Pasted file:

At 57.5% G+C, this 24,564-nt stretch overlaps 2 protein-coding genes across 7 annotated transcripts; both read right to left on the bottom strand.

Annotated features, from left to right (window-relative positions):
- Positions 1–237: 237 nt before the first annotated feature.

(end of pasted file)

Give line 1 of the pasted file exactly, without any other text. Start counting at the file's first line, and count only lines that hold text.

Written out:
At 57.5% G+C, this 24,564-nt stretch overlaps 2 protein-coding genes across 7 annotated transcripts; both read right to left on the bottom strand.